Tuesday, February 17, 2015

MiM Mail: Missing life before kids

I am a family doctor in southern Ontario but previously worked in remote northern Canada for 3 years. Up north, I worked in full-scope practice, including OB, ER, home visits, hospitalist, fly-in communities, medivacs and nursing station phone support. When I became pregnant, I could not have my job modified to have a healthy pregnancy. I was concerned about extremely bumpy boat rides to get to and from clinics, helicopter transfers, working in very cold environments, nearly being flooded, stray dog attacks, dust, bugs, and not having safe shower or tap water in certain fly-in communities. I had asked to not work nights but was told this was not an option due to lack of staffing.

Sadly, I left the community I had intended to stay in all my life. I moved near my extended family in southern Ontario. We bought a farm, and my husband stays at home with the baby and farms. We have the wonderful support of 4 grandparents. We now have a very happy toddler and another baby on the way in the summer.

Down here, I run my own clinic four days/week. I am doing walk-in clinics on the weekend. Although I enjoy it and have a very reasonable schedule, I am growing antsy to do more. I find that down here, even the simplest issues are referred to specialists. Compared to the north, people are not very sick when they see me. I enjoy being home with the baby, but only for a few days a week. I am happier working as a physician the rest of the time. I miss the action and adventure of northern medicine. I keep looking at job openings in the north and trying to figure out how this could work. What I always seem to conclude is what is best for me isn't best for my family.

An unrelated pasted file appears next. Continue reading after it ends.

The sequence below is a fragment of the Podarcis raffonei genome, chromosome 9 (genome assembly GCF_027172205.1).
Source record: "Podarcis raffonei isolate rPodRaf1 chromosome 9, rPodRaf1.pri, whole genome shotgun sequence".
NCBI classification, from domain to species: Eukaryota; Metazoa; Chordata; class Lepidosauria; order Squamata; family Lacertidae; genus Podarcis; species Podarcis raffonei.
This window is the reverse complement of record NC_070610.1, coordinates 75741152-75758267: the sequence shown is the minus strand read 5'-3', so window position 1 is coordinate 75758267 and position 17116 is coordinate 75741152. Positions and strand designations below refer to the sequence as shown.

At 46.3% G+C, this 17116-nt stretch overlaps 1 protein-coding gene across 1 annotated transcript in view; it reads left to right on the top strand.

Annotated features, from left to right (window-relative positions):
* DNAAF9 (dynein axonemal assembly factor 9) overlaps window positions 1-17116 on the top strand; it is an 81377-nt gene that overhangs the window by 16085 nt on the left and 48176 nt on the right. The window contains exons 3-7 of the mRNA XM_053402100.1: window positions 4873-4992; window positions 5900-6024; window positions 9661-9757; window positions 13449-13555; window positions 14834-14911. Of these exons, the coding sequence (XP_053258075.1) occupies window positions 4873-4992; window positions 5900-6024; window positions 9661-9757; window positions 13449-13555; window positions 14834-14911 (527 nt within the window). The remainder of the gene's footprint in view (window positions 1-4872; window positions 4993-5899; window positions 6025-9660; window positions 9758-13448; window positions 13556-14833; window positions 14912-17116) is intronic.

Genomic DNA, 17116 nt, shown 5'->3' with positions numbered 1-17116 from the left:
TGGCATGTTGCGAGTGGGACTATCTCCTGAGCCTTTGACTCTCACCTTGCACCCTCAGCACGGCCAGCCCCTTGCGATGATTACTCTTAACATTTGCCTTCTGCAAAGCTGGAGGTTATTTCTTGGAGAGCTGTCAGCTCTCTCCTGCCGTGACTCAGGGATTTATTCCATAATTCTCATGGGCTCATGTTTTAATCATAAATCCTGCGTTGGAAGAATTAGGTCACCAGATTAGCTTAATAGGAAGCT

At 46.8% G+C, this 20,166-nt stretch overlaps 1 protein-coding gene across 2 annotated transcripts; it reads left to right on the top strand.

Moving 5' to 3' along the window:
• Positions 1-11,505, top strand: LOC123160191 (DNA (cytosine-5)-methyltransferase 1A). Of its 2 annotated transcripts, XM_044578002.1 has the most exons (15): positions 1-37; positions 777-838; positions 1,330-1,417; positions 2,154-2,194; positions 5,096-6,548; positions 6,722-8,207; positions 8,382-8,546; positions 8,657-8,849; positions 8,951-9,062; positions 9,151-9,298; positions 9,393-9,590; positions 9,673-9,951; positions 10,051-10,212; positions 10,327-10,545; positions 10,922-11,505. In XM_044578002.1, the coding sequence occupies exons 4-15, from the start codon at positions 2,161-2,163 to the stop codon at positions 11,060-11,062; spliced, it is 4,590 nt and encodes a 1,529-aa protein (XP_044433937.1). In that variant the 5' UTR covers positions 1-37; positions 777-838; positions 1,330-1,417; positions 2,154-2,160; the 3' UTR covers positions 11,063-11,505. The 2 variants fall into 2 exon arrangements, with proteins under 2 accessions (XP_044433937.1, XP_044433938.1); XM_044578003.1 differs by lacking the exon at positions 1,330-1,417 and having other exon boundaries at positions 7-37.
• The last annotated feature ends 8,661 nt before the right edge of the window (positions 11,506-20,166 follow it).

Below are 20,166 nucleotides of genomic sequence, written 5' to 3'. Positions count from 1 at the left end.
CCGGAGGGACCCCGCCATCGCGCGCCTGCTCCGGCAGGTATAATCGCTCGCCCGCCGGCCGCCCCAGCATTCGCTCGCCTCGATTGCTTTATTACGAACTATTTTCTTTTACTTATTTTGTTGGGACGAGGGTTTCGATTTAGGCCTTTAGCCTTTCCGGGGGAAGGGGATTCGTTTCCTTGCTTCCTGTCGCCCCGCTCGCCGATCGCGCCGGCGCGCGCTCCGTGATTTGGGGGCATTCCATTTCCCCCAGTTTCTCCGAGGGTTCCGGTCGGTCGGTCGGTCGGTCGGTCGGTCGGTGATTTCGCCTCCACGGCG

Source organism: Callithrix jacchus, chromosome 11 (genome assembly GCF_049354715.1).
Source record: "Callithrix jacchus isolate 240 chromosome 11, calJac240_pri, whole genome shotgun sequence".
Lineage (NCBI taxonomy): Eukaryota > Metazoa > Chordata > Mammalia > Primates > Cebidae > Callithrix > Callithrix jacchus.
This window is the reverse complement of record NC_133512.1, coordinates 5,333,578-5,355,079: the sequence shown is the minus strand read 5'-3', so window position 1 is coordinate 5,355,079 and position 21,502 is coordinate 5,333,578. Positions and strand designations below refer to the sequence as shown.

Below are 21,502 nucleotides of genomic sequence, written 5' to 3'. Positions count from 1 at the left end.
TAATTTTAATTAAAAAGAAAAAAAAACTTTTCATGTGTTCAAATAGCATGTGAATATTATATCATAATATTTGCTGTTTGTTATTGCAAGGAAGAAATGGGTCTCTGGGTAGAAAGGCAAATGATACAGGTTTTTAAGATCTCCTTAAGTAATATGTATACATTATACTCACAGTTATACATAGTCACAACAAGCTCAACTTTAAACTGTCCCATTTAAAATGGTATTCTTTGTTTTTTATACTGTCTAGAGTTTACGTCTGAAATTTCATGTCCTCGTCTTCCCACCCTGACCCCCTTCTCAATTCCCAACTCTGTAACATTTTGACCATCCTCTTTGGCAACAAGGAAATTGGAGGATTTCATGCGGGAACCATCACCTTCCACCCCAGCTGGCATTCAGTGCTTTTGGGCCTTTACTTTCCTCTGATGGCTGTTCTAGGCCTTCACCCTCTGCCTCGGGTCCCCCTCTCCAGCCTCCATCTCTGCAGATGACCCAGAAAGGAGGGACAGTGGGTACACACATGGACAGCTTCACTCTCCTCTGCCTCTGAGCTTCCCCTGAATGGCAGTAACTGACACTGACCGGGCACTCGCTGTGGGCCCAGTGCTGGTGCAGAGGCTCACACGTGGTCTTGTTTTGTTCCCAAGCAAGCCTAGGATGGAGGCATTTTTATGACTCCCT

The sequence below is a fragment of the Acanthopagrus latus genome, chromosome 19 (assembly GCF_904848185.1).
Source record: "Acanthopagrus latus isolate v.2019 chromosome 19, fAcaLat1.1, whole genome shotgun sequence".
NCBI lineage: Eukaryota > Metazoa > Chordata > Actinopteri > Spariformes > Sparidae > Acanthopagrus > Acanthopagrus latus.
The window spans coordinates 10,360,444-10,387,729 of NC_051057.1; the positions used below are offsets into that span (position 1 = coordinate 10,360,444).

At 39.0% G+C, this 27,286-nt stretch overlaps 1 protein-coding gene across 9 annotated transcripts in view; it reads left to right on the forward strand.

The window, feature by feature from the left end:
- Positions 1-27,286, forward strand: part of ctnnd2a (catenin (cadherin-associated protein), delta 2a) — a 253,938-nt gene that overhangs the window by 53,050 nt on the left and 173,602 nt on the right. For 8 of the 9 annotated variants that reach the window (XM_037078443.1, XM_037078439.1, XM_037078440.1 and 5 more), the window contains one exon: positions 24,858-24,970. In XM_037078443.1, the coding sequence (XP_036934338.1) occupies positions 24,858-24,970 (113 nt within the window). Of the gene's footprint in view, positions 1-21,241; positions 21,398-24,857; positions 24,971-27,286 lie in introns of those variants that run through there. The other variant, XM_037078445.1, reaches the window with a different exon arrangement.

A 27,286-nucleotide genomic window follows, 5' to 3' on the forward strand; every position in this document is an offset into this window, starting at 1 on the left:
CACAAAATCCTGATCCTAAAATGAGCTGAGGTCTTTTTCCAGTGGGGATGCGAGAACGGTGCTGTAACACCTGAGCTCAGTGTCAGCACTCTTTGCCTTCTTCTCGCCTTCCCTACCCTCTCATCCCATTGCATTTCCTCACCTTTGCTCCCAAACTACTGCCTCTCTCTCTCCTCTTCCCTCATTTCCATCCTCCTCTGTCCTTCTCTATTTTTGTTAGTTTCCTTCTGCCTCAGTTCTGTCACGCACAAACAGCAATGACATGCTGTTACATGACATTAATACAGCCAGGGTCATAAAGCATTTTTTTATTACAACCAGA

The things that are keeping me from going back up north? Well, for one, I am 16 weeks pregnant. I plan to have two kids, so after this one, pregnancy won't be a limiting factor, but breastfeeding will. My husband doesn' t want to move north, as there are no farming options for him there. He has farm animals that require daily care, so even doing locums and bringing him with the kids isn't possible. I could go alone, but that would be very stressful on a baby and toddler.

Maybe I should just stay put and accept the current situation. I just feel like my skills are being lost for every year I don't use them. I would love to hear some advice or suggestions from others.


  1. Is it possible to do your previous job a few months of the year? I guess I'm confused as to why it's impossible for you to do that now. Are mothers obligated to maximize time with their children and their personal safety at the expense of everything else in their lives? Are you calling ME a bad mother because I don't do that?

  2. A) Breastfeeding is an option. It's certainly not a necessity. Nursing made me miserable for the year that I did it and I regret it. I became a much better mother the minute I stopped -- if breastfeeding is getting in the way of you having your dream job, seriously consider that a fulfilled formula-feeding mother is a better mother.